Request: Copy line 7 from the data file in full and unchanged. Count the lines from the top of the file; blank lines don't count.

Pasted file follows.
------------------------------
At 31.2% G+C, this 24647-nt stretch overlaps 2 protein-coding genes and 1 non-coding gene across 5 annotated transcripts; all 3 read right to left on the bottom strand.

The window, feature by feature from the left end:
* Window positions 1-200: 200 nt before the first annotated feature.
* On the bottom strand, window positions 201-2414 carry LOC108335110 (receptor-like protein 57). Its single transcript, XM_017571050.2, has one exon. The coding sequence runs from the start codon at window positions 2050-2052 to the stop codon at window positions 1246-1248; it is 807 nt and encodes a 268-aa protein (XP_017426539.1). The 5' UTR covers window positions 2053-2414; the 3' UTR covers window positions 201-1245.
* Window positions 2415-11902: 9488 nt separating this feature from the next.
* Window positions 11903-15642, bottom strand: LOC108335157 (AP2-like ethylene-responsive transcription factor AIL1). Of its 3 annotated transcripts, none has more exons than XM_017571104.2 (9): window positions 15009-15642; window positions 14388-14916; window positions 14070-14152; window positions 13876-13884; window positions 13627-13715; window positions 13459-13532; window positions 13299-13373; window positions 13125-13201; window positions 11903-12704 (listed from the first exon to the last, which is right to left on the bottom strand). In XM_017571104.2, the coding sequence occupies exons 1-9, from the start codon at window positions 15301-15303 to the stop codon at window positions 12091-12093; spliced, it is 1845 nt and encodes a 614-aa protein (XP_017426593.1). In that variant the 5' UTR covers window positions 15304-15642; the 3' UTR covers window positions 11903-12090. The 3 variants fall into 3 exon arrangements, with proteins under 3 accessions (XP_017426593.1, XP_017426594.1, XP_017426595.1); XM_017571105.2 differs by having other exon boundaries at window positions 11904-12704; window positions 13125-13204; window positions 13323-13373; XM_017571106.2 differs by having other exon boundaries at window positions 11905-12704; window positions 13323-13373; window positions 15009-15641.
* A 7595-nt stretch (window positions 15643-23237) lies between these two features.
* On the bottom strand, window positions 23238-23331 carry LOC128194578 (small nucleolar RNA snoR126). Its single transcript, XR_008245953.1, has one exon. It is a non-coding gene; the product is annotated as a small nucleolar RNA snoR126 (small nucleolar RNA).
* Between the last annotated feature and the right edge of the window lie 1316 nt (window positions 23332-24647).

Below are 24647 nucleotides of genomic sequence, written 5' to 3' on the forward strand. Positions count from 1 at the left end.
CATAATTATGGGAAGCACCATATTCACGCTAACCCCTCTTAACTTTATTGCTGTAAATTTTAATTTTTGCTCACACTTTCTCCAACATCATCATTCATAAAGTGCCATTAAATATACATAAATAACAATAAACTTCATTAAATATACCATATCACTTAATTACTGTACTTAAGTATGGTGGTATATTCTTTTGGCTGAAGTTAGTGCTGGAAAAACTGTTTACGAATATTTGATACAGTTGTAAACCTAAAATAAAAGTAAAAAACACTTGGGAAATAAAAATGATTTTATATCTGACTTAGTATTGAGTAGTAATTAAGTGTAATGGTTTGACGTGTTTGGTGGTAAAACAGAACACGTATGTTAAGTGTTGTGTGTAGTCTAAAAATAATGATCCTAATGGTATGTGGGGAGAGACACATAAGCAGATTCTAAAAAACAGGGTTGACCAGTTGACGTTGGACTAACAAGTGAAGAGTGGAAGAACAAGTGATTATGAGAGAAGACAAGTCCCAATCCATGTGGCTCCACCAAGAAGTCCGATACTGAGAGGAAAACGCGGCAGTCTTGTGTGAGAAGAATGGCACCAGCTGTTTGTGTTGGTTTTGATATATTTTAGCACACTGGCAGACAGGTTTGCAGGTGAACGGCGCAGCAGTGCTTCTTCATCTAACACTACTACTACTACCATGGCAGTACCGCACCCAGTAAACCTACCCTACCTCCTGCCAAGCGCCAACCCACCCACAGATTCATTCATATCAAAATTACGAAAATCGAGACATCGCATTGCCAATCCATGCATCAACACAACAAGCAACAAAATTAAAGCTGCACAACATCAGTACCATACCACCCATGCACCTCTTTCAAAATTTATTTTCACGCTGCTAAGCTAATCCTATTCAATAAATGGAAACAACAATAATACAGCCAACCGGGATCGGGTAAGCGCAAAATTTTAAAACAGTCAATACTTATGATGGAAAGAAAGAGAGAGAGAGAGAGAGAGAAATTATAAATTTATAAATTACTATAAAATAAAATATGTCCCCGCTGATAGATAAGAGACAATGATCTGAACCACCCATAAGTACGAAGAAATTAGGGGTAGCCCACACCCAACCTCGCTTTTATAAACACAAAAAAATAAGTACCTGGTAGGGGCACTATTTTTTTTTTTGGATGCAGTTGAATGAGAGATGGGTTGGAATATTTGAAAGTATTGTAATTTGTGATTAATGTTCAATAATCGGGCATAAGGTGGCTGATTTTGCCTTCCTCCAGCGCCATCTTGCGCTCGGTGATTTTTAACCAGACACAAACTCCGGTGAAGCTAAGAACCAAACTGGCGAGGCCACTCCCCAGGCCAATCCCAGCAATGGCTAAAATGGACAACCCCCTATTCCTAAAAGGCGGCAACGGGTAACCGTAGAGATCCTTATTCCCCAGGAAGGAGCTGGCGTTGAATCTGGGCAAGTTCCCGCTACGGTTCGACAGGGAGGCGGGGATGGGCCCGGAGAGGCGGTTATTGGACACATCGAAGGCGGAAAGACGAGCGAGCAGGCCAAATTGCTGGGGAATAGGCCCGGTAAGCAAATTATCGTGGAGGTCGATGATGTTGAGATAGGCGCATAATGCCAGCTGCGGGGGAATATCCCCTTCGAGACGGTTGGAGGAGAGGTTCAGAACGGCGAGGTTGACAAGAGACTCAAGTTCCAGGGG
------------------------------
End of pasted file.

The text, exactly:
* A 7595-nt stretch (window positions 15643-23237) lies between these two features.